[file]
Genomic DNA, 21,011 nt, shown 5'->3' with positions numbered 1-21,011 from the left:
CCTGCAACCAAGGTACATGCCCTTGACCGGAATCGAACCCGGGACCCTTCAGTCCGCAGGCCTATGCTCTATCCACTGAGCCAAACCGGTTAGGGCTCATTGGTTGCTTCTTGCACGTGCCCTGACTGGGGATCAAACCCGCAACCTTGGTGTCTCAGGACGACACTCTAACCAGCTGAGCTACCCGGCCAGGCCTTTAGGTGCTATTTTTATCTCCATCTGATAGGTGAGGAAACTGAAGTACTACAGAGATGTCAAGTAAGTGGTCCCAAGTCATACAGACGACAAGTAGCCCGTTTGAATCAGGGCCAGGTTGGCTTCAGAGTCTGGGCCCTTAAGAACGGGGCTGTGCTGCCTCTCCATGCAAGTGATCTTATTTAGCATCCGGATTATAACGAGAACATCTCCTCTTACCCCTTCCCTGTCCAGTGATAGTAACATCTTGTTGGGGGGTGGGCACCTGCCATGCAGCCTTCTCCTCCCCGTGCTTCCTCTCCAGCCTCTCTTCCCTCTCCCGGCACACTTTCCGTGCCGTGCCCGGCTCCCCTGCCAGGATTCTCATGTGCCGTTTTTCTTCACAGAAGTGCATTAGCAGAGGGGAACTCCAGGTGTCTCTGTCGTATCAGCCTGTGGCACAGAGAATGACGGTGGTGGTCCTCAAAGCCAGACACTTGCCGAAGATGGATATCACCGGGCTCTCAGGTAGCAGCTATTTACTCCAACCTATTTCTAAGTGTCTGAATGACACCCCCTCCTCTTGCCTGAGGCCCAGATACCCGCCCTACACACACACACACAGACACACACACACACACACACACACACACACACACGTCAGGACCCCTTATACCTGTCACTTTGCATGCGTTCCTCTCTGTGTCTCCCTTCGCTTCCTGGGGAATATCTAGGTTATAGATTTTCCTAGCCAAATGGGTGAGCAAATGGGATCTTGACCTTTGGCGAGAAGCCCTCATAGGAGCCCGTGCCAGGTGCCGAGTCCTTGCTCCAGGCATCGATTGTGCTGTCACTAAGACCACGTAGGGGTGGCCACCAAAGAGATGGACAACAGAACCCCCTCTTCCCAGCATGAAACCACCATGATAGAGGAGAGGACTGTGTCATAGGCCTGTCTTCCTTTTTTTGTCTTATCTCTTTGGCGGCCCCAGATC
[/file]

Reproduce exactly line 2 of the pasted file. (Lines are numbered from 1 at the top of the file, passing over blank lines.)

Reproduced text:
CCTGCAACCAAGGTACATGCCCTTGACCGGAATCGAACCCGGGACCCTTCAGTCCGCAGGCCTATGCTCTATCCACTGAGCCAAACCGGTTAGGGCTCATTGGTTGCTTCTTGCACGTGCCCTGACTGGGGATCAAACCCGCAACCTTGGTGTCTCAGGACGACACTCTAACCAGCTGAGCTACCCGGCCAGGCCTTTAGGTGCTATTTTTATCTCCATCTGATAGGTGAGGAAACTGAAGTACTACAGAGATGTCAAGTAAGTGGTCCCAAGTCATACAGACGACAAGTAGCCCGTTTGAATCAGGGCCAGGTTGGCTTCAGAGTCTGGGCCCTTAAGAACGGGGCTGTGCTGCCTCTCCATGCAAGTGATCTTATTTAGCATCCGGATTATAACGAGAACATCTCCTCTTACCCCTTCCCTGTCCAGTGATAGTAACATCTTGTTGGGGGGTGGGCACCTGCCATGCAGCCTTCTCCTCCCCGTGCTTCCTCTCCAGCCTCTCTTCCCTCTCCCGGCACACTTTCCGTGCCGTGCCCGGCTCCCCTGCCAGGATTCTCATGTGCCGTTTTTCTTCACAGAAGTGCATTAGCAGAGGGGAACTCCAGGTGTCTCTGTCGTATCAGCCTGTGGCACAGAGAATGACGGTGGTGGTCCTCAAAGCCAGACACTTGCCGAAGATGGATATCACCGGGCTCTCAGGTAGCAGCTATTTACTCCAACCTATTTCTAAGTGTCTGAATGACACCCCCTCCTCTTGCCTGAGGCCCAGATACCCGCCCTACACACACACACACAGACACACACACACACACACACACACACACACACACGTCAGGACCCCTTATACCTGTCACTTTGCATGCGTTCCTCTCTGTGTCTCCCTTCGCTTCCTGGGGAATATCTAGGTTATAGATTTTCCTAGCCAAATGGGTGAGCAAATGGGATCTTGACCTTTGGCGAGAAGCCCTCATAGGAGCCCGTGCCAGGTGCCGAGTCCTTGCTCCAGGCATCGATTGTGCTGTCACTAAGACCACGTAGGGGTGGCCACCAAAGAGATGGACAACAGAACCCCCTCTTCCCAGCATGAAACCACCATGATAGAGGAGAGGACTGTGTCATAGGCCTGTCTTCCTTTTTTTGTCTTATCTCTTTGGCGGCCCCAGATC